Use of the Teach Sansar service requires that you honor and respect U.S. copyright law. You may not use our service to infringe anyone else’s copyright. While we understand that there are often differences of opinion about copyright law, the DMCA provides us with no discretion when an entity alleges copyright infringement.
What Is A DMCA Claim?
It is a request for us to remove copyrighted or abusive content.
If you discover that one of the blogs we host is illegally using your copyrighted material (e.g. text, images, your likeness, etc) or is abusive against you (e.g. defamation of character), you should submit a DMCA notice as described below.
It is the Teach Sansar policy, in appropriate circumstances and at its discretion, to disable and/or terminate the accounts of users who repeatedly infringe or are repeatedly charged with infringing the copyrights or other intellectual property rights of others.
More information on the Digital Millennium Copyright Act of 1998 may be found on the U.S. Copyright Office website at http://www.copyright.gov/legislation/dmca.pdf.
We take these claims seriously and we respond to all DMCA claims within 2 Business Days.
How To Submit A DMCA Claim
If you would like to make a Digital Millennium Copyright Act (“DMCA”) notice against a blog we host, section 512(c) of the Copyright Act requires that the “Notice” must be in writing and must include substantially all of the following:
A physical or electronic signature of a person authorized to act on behalf of the owner of an exclusive right that is allegedly infringed. (for example, typing your full name)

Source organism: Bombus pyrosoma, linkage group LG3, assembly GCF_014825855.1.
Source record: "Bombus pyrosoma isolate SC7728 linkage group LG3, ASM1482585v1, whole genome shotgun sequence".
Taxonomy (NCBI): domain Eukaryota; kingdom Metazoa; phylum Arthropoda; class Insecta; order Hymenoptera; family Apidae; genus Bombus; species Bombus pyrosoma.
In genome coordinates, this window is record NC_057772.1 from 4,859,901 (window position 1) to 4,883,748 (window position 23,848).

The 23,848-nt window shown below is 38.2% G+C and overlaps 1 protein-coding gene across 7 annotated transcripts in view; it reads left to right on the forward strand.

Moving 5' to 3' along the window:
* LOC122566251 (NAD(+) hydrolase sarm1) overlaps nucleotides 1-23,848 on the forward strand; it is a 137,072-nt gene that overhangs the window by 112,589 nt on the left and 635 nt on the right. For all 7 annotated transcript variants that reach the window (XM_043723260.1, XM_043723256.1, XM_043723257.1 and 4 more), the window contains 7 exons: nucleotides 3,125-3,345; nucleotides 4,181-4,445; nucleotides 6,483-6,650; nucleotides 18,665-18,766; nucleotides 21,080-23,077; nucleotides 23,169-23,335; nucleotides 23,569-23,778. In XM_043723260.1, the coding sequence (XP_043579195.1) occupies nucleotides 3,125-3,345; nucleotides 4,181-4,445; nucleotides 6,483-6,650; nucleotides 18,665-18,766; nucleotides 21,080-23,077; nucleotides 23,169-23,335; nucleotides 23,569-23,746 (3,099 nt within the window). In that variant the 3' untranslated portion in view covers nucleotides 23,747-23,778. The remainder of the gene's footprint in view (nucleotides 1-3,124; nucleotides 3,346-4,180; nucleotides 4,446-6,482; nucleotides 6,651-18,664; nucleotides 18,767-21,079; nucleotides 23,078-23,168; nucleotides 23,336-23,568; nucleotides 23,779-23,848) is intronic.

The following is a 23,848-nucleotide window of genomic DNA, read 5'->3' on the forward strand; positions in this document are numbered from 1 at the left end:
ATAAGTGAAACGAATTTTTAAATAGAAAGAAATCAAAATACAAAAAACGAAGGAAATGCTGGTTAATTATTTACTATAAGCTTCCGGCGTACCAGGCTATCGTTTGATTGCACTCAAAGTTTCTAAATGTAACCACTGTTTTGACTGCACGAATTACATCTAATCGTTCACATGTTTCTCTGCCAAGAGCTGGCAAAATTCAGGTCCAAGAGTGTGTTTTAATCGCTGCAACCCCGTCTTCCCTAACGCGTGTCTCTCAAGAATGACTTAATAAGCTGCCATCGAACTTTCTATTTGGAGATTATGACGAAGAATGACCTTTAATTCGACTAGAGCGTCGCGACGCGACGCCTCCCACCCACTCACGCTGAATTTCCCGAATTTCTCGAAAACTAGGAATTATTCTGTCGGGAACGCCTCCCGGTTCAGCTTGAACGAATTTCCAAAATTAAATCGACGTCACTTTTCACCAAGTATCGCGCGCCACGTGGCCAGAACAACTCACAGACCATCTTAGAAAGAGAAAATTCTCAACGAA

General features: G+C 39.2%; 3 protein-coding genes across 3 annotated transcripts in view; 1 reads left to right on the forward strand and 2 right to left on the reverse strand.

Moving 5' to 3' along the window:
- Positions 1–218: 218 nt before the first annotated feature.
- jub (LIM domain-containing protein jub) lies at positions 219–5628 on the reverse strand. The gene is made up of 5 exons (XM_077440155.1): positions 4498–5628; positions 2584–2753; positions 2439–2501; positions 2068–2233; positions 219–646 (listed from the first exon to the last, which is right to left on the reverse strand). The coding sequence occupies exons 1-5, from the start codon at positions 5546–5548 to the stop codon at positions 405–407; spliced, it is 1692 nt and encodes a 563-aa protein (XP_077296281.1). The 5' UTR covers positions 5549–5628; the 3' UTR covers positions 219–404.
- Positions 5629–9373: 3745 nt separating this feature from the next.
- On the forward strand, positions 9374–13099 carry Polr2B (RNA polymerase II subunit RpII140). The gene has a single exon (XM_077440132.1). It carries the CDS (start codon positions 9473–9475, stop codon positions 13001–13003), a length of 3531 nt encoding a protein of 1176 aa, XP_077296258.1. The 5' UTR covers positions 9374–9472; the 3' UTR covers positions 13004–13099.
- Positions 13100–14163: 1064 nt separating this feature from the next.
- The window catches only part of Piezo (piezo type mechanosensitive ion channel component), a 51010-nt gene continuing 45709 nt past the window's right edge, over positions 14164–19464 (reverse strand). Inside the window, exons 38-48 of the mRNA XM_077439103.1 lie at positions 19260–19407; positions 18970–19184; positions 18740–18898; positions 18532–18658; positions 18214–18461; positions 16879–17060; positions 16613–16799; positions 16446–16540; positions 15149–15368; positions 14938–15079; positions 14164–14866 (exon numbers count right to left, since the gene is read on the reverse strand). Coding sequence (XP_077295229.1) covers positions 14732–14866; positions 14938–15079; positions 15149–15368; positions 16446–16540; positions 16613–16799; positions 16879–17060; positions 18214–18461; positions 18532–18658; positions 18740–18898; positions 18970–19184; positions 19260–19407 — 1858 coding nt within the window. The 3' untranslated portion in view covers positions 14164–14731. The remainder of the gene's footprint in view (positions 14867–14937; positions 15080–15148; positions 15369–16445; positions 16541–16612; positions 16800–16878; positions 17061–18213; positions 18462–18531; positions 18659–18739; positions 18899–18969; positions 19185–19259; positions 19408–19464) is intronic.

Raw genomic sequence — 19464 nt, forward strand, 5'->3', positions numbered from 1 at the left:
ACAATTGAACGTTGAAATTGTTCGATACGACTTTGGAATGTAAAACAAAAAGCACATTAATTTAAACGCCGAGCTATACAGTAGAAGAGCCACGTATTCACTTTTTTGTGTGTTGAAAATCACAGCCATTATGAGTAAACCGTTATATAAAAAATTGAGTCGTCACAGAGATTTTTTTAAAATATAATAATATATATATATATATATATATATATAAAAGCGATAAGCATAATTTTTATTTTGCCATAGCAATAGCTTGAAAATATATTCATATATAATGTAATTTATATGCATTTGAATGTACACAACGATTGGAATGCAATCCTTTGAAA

Identify in sufficient detail the location of copyrighted work. If multiple copyrighted works on a single blog are covered by a single notification, include a detailed representative list of all locations of such works on that blog.
Detailed description of the material that is claimed to be infringing or to be the subject of infringing activity and that is to be removed or access to which is to be disabled with sufficient detail so that BlogPress is capable of easily finding it and verifying its existence.
Information reasonably sufficient to permit us to contact the complaining party, such as an address, telephone number, and, if available, an electronic mail address at which the complaining party may be contacted.
A statement that you have a good faith belief that use of the material in the manner complained of is not authorized by the copyright owner, its agent, or the law.
A statement that you swear, under penalty of perjury, that the information in the notification is accurate, and that you are the copyright owner or am authorized to act on behalf of the owner of an exclusive right that is allegedly infringed.
In some circumstances, in order to notify the party who provided the allegedly infringing content we may forward a copy of the Notice including name and email address to the blog administrator or we may publish the Notice.
The administrator of an affected blog or the provider of affected content may make a counter notification pursuant to the DMCA. When we receive a counter notification, we may reinstate the material in question.